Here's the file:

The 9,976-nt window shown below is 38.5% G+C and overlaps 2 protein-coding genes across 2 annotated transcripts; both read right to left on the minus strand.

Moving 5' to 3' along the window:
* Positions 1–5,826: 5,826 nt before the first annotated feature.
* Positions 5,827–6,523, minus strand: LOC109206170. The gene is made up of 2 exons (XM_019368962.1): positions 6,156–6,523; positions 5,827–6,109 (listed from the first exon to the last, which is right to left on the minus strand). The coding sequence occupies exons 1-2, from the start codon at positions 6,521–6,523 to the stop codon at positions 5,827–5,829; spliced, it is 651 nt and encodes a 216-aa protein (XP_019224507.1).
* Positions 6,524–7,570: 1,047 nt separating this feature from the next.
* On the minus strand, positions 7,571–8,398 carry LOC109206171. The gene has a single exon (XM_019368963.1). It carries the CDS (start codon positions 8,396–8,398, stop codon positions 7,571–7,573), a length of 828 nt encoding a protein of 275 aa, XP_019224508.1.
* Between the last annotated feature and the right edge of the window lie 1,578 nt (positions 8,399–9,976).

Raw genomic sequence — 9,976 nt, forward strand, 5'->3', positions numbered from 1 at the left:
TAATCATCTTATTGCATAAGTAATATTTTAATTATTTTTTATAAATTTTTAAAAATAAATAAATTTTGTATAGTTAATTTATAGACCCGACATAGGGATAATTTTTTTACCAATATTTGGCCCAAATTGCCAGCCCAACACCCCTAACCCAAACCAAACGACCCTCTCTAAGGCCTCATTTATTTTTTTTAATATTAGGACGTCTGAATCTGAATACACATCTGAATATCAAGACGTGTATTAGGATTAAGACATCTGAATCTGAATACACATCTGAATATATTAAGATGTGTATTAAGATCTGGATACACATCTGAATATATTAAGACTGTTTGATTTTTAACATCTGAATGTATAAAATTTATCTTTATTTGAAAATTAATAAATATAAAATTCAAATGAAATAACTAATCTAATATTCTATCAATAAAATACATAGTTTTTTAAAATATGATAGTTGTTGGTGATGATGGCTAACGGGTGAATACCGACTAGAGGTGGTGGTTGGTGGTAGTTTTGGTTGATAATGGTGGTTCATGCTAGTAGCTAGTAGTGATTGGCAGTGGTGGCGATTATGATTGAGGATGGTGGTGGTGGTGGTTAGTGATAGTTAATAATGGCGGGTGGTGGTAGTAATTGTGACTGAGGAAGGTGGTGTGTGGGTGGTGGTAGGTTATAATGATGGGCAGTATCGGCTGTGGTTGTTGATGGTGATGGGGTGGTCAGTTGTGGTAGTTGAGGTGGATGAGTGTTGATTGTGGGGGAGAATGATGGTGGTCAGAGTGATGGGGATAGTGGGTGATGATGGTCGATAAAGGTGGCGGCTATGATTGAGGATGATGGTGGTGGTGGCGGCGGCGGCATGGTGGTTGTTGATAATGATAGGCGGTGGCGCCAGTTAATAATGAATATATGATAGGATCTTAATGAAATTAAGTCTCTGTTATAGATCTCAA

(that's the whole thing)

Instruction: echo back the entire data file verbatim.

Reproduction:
The 9,976-nt window shown below is 38.5% G+C and overlaps 2 protein-coding genes across 2 annotated transcripts; both read right to left on the minus strand.

Moving 5' to 3' along the window:
* Positions 1–5,826: 5,826 nt before the first annotated feature.
* Positions 5,827–6,523, minus strand: LOC109206170. The gene is made up of 2 exons (XM_019368962.1): positions 6,156–6,523; positions 5,827–6,109 (listed from the first exon to the last, which is right to left on the minus strand). The coding sequence occupies exons 1-2, from the start codon at positions 6,521–6,523 to the stop codon at positions 5,827–5,829; spliced, it is 651 nt and encodes a 216-aa protein (XP_019224507.1).
* Positions 6,524–7,570: 1,047 nt separating this feature from the next.
* On the minus strand, positions 7,571–8,398 carry LOC109206171. The gene has a single exon (XM_019368963.1). It carries the CDS (start codon positions 8,396–8,398, stop codon positions 7,571–7,573), a length of 828 nt encoding a protein of 275 aa, XP_019224508.1.
* Between the last annotated feature and the right edge of the window lie 1,578 nt (positions 8,399–9,976).

Raw genomic sequence — 9,976 nt, forward strand, 5'->3', positions numbered from 1 at the left:
TAATCATCTTATTGCATAAGTAATATTTTAATTATTTTTTATAAATTTTTAAAAATAAATAAATTTTGTATAGTTAATTTATAGACCCGACATAGGGATAATTTTTTTACCAATATTTGGCCCAAATTGCCAGCCCAACACCCCTAACCCAAACCAAACGACCCTCTCTAAGGCCTCATTTATTTTTTTTAATATTAGGACGTCTGAATCTGAATACACATCTGAATATCAAGACGTGTATTAGGATTAAGACATCTGAATCTGAATACACATCTGAATATATTAAGATGTGTATTAAGATCTGGATACACATCTGAATATATTAAGACTGTTTGATTTTTAACATCTGAATGTATAAAATTTATCTTTATTTGAAAATTAATAAATATAAAATTCAAATGAAATAACTAATCTAATATTCTATCAATAAAATACATAGTTTTTTAAAATATGATAGTTGTTGGTGATGATGGCTAACGGGTGAATACCGACTAGAGGTGGTGGTTGGTGGTAGTTTTGGTTGATAATGGTGGTTCATGCTAGTAGCTAGTAGTGATTGGCAGTGGTGGCGATTATGATTGAGGATGGTGGTGGTGGTGGTTAGTGATAGTTAATAATGGCGGGTGGTGGTAGTAATTGTGACTGAGGAAGGTGGTGTGTGGGTGGTGGTAGGTTATAATGATGGGCAGTATCGGCTGTGGTTGTTGATGGTGATGGGGTGGTCAGTTGTGGTAGTTGAGGTGGATGAGTGTTGATTGTGGGGGAGAATGATGGTGGTCAGAGTGATGGGGATAGTGGGTGATGATGGTCGATAAAGGTGGCGGCTATGATTGAGGATGATGGTGGTGGTGGCGGCGGCGGCATGGTGGTTGTTGATAATGATAGGCGGTGGCGCCAGTTAATAATGAATATATGATAGGATCTTAATGAAATTAAGTCTCTGTTATAGATCTCAA